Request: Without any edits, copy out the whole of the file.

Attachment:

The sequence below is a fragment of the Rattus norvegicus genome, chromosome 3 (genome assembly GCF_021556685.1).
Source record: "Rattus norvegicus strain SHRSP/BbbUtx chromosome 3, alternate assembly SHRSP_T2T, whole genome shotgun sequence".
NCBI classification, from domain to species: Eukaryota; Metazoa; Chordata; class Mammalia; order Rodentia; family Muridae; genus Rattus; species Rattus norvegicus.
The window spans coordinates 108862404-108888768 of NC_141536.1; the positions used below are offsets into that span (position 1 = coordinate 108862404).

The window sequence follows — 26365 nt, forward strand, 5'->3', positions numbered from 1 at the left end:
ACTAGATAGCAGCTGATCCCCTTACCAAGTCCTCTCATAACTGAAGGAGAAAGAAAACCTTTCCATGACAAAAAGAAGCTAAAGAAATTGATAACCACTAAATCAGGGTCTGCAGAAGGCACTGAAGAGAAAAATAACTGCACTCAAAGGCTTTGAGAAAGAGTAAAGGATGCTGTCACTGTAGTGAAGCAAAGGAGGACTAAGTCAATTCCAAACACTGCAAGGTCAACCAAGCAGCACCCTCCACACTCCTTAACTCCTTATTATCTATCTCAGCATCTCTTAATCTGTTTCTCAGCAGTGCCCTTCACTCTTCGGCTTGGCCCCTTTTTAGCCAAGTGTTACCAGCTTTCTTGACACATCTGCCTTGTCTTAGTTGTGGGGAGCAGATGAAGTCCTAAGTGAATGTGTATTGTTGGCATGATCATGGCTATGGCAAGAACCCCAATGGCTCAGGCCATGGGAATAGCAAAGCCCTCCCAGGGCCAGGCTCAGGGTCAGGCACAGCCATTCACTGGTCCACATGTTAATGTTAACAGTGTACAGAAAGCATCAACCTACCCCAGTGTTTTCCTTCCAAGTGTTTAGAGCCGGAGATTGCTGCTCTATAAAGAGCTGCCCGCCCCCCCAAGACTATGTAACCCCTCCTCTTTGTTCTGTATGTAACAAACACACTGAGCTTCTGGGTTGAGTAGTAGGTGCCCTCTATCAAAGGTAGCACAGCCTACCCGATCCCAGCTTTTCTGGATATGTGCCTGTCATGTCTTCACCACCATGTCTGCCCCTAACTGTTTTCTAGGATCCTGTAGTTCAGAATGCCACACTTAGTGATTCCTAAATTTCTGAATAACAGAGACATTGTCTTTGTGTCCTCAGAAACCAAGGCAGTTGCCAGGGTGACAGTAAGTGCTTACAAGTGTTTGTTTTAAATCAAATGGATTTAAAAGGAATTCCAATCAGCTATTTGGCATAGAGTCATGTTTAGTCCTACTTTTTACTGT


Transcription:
The sequence below is a fragment of the Rattus norvegicus genome, chromosome 3 (genome assembly GCF_021556685.1).
Source record: "Rattus norvegicus strain SHRSP/BbbUtx chromosome 3, alternate assembly SHRSP_T2T, whole genome shotgun sequence".
NCBI classification, from domain to species: Eukaryota; Metazoa; Chordata; class Mammalia; order Rodentia; family Muridae; genus Rattus; species Rattus norvegicus.
The window spans coordinates 108862404-108888768 of NC_141536.1; the positions used below are offsets into that span (position 1 = coordinate 108862404).

The window sequence follows — 26365 nt, forward strand, 5'->3', positions numbered from 1 at the left end:
ACTAGATAGCAGCTGATCCCCTTACCAAGTCCTCTCATAACTGAAGGAGAAAGAAAACCTTTCCATGACAAAAAGAAGCTAAAGAAATTGATAACCACTAAATCAGGGTCTGCAGAAGGCACTGAAGAGAAAAATAACTGCACTCAAAGGCTTTGAGAAAGAGTAAAGGATGCTGTCACTGTAGTGAAGCAAAGGAGGACTAAGTCAATTCCAAACACTGCAAGGTCAACCAAGCAGCACCCTCCACACTCCTTAACTCCTTATTATCTATCTCAGCATCTCTTAATCTGTTTCTCAGCAGTGCCCTTCACTCTTCGGCTTGGCCCCTTTTTAGCCAAGTGTTACCAGCTTTCTTGACACATCTGCCTTGTCTTAGTTGTGGGGAGCAGATGAAGTCCTAAGTGAATGTGTATTGTTGGCATGATCATGGCTATGGCAAGAACCCCAATGGCTCAGGCCATGGGAATAGCAAAGCCCTCCCAGGGCCAGGCTCAGGGTCAGGCACAGCCATTCACTGGTCCACATGTTAATGTTAACAGTGTACAGAAAGCATCAACCTACCCCAGTGTTTTCCTTCCAAGTGTTTAGAGCCGGAGATTGCTGCTCTATAAAGAGCTGCCCGCCCCCCCAAGACTATGTAACCCCTCCTCTTTGTTCTGTATGTAACAAACACACTGAGCTTCTGGGTTGAGTAGTAGGTGCCCTCTATCAAAGGTAGCACAGCCTACCCGATCCCAGCTTTTCTGGATATGTGCCTGTCATGTCTTCACCACCATGTCTGCCCCTAACTGTTTTCTAGGATCCTGTAGTTCAGAATGCCACACTTAGTGATTCCTAAATTTCTGAATAACAGAGACATTGTCTTTGTGTCCTCAGAAACCAAGGCAGTTGCCAGGGTGACAGTAAGTGCTTACAAGTGTTTGTTTTAAATCAAATGGATTTAAAAGGAATTCCAATCAGCTATTTGGCATAGAGTCATGTTTAGTCCTACTTTTTACTGT